Finding flatroofs with QGIS
Emily Selwood is a Software Engineer at the Satellite Applications Catapult, following a Hackathon event in Bristol earlier this year Emily has developed a way of identifying flat roof spaces (that have the potential to be turned into inner-city green spaces) by using programmes that can be downloaded onto your computer. Read, in her own words, how she accomplished this:
A little while ago I attended the Climathon kic event/hackathon in Bristol at my old university. The event was to come up with solutions that could help with pollution in the city. There were not a lot of people who turned up so we formed a single team. The idea we came up with was to create an incentive for people with flat roofs to put plants on them. This meant we needed to be able to find flat roofs in the city. There were suggestions that we could do this with machine learning and looking at satellite images, but I thought we could do this with the Free LIDAR data provided by the environment agency and a few steps of processing.
There are two sets of data that we are going to need for this. One is the Digital Surface Model (DSM) and the other Digital Terrain Model (DTM). These data sets are generated by an aircraft flying over an area with a laser system on its back. This laser is used to measure the distance from the plane to the surface below. This is then processed to build a height model of the world. The DSM is what is measured by the laser and it includes all the buildings, trees, lamp posts and other things that stick up from the ground. The DTM is further processed to remove these things and leave only the ground.
Downloading the data
The environment agency data website takes a little bit of getting used to but makes sense eventually. You scroll the map and then click on the area you are interested in. This will bring up information at the bottom of the screen about the available data. There are two sets of data: 2 meter and 1 meter. The 1 meter data will give us a better result, though the data will be bigger. The data for each square is split into four parts: North West, North East, South West, South East. If you are interested in a smaller area you can just download the bits you need. For some reason the only way to tell which one you are downloading is the address of the download on the right hand side of the table.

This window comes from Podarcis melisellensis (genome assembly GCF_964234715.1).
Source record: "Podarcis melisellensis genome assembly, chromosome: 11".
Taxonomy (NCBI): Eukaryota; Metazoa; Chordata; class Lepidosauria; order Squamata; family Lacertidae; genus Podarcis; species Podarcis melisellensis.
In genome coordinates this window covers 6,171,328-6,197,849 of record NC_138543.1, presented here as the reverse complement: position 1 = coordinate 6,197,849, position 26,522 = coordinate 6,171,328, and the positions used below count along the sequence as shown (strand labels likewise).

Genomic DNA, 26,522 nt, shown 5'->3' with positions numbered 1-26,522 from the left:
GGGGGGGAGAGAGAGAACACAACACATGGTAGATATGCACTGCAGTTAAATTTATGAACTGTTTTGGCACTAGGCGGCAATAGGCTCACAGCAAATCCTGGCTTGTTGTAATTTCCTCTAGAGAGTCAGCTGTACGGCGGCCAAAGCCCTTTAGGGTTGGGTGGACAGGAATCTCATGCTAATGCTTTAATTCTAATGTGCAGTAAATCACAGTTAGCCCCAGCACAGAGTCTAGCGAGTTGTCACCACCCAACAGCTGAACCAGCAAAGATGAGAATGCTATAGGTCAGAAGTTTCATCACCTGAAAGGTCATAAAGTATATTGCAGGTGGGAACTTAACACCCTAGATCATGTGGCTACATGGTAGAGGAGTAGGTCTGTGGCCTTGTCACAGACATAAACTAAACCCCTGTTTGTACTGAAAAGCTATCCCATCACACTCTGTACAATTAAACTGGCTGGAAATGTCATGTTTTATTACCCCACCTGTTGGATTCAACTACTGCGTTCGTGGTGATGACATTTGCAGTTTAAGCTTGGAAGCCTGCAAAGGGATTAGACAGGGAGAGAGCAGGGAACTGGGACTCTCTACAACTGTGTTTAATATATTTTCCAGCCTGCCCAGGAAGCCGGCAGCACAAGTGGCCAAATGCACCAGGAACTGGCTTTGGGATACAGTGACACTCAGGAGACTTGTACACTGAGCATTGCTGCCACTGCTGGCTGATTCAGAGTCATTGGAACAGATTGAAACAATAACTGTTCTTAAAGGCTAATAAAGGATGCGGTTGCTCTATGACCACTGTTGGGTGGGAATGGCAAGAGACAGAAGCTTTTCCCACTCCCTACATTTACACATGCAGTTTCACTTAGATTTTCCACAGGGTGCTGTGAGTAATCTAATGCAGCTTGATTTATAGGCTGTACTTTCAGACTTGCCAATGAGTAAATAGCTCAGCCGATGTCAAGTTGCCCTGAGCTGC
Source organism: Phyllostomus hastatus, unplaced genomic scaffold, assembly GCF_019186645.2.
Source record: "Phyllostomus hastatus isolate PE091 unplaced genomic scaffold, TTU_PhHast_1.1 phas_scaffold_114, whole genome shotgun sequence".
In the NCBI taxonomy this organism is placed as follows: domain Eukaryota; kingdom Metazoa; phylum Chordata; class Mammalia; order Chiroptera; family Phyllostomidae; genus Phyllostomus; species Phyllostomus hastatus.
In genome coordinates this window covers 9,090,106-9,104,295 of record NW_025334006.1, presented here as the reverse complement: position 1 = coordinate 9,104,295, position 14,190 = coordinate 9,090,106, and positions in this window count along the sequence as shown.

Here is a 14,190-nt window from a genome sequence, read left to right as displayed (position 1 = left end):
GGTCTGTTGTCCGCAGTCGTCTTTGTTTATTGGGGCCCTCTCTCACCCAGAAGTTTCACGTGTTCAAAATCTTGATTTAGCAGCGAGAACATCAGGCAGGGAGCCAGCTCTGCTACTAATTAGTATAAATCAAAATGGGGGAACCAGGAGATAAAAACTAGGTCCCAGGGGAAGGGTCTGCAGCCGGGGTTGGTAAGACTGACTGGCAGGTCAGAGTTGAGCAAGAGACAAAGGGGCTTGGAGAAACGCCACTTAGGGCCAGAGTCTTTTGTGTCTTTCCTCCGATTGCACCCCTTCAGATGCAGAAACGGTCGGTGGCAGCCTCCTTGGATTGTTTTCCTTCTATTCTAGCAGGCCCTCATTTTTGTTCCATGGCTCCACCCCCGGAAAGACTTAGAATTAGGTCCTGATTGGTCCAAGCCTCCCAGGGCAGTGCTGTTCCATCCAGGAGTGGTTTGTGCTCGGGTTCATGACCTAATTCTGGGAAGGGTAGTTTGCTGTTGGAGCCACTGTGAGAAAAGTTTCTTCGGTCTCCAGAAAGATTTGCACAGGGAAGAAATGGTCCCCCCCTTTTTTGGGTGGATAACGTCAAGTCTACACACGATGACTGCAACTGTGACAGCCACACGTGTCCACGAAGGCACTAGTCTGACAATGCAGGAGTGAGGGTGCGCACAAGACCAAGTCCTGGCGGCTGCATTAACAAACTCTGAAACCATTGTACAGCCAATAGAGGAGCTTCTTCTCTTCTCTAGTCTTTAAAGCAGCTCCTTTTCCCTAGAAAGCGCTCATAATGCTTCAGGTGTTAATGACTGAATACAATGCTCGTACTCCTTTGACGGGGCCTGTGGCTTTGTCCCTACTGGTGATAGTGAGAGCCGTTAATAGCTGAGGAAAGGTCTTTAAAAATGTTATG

Click the link and download the file. Extract the zip files somewhere. Make sure that each zip file is extracted to its own directory. E.g:
data/ dsm/ LIDAR-DSM-1M-ST67nw/ ... dtm/ LIDAR-DTM-1M-ST67nw/ ...
Now to start loading things up in QGIS. The first thing to do is join up the images so they are one image and not lots of small chunks. This will allow us to do less work later. Go to the
Raster menu then
Merge. This will pop up a window that looks like this:
The first thing to do is tick the box for input directories instead of files. This will allow you to select a directory rather than each file individually. Select one of the DSM directories you extracted and set the output file to a tif. I tend to make it the same name as the folder I selected so I know which one is which.
We didn’t need to set anything else, so press the
Ok button. When it is done QGIS will open the result in the viewer. You will see a black and white image something like this:
The next step is to re-project this image. The British government uses its own coordinate system. If we want to use this with other things its easier to convert it to a more common projection. Map projections are a very involved topic that is way beyond the scope of this post. If you’re interested there are many good resources out there. To change the coordinate system of the image go to the
Raster > Projections > Warp (Reproject) This will bring up a dialog that looks like this:
Tick the box next to the
Target SRS entry, then press the select button. There should be a long list of possible projections. Find the one labelled
WGS 84 or
EPSG 4326. On the warp dialog fill in an output name. I usually append
_repo to the name. Press
OK and it should load a new image over the top of the old one. This is one of those things that will not appear to be any different, however it will make things easier later.
Next repeat the process for the DTM. Merge the images together and warp them into WGS 84 projection.
Now we have two merged and warped images.
The next step is to subtract the two images. This will leave us with all the things that stick up from the ground. To do this we need to use the Raster Calculator Tool. Select
Raster > Raster Calculator from the menu.
This screen is very powerful but it is also intimidating to start with. Upper left are all the images you have loaded up in QGIS so far. On the upper right is the output format options. The important one is the file name, you have to select one or nothing will happen. Also make sure that the output CRS lists WGS 84.
The bottom section is a formula editor. This works a lot like an excel formula but rather than applying to cells it will apply to every pixel in the result image.